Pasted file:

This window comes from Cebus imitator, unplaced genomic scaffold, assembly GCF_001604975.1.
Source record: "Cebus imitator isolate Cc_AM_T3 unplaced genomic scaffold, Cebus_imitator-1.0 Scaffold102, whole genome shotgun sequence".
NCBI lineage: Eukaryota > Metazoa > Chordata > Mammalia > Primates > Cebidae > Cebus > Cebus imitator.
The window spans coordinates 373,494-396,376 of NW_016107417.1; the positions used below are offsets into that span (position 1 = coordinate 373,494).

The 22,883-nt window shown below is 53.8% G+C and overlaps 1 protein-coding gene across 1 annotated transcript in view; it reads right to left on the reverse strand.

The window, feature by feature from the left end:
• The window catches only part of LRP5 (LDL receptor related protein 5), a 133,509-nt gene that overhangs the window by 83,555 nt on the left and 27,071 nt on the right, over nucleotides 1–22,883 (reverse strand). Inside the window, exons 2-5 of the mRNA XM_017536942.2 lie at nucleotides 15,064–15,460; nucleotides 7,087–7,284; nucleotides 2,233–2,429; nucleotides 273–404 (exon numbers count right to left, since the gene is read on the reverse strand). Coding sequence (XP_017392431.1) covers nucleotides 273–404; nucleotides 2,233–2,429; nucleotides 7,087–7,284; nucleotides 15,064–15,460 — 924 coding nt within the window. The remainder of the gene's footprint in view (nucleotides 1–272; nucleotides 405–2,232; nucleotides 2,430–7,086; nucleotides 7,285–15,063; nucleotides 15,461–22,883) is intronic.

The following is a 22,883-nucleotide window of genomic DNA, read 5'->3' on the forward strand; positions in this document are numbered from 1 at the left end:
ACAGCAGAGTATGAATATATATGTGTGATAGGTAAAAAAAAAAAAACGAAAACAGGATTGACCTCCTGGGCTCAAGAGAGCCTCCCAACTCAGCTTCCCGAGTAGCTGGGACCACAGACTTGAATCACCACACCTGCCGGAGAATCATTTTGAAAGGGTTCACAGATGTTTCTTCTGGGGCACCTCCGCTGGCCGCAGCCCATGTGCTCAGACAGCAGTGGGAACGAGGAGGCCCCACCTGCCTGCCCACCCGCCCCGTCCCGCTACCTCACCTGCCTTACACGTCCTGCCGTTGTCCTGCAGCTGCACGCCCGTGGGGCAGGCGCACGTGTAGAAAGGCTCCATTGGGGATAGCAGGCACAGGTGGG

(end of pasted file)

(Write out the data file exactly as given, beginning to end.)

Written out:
This window comes from Cebus imitator, unplaced genomic scaffold, assembly GCF_001604975.1.
Source record: "Cebus imitator isolate Cc_AM_T3 unplaced genomic scaffold, Cebus_imitator-1.0 Scaffold102, whole genome shotgun sequence".
NCBI lineage: Eukaryota > Metazoa > Chordata > Mammalia > Primates > Cebidae > Cebus > Cebus imitator.
The window spans coordinates 373,494-396,376 of NW_016107417.1; the positions used below are offsets into that span (position 1 = coordinate 373,494).

The 22,883-nt window shown below is 53.8% G+C and overlaps 1 protein-coding gene across 1 annotated transcript in view; it reads right to left on the reverse strand.

The window, feature by feature from the left end:
• The window catches only part of LRP5 (LDL receptor related protein 5), a 133,509-nt gene that overhangs the window by 83,555 nt on the left and 27,071 nt on the right, over nucleotides 1–22,883 (reverse strand). Inside the window, exons 2-5 of the mRNA XM_017536942.2 lie at nucleotides 15,064–15,460; nucleotides 7,087–7,284; nucleotides 2,233–2,429; nucleotides 273–404 (exon numbers count right to left, since the gene is read on the reverse strand). Coding sequence (XP_017392431.1) covers nucleotides 273–404; nucleotides 2,233–2,429; nucleotides 7,087–7,284; nucleotides 15,064–15,460 — 924 coding nt within the window. The remainder of the gene's footprint in view (nucleotides 1–272; nucleotides 405–2,232; nucleotides 2,430–7,086; nucleotides 7,285–15,063; nucleotides 15,461–22,883) is intronic.

The following is a 22,883-nucleotide window of genomic DNA, read 5'->3' on the forward strand; positions in this document are numbered from 1 at the left end:
ACAGCAGAGTATGAATATATATGTGTGATAGGTAAAAAAAAAAAAACGAAAACAGGATTGACCTCCTGGGCTCAAGAGAGCCTCCCAACTCAGCTTCCCGAGTAGCTGGGACCACAGACTTGAATCACCACACCTGCCGGAGAATCATTTTGAAAGGGTTCACAGATGTTTCTTCTGGGGCACCTCCGCTGGCCGCAGCCCATGTGCTCAGACAGCAGTGGGAACGAGGAGGCCCCACCTGCCTGCCCACCCGCCCCGTCCCGCTACCTCACCTGCCTTACACGTCCTGCCGTTGTCCTGCAGCTGCACGCCCGTGGGGCAGGCGCACGTGTAGAAAGGCTCCATTGGGGATAGCAGGCACAGGTGGG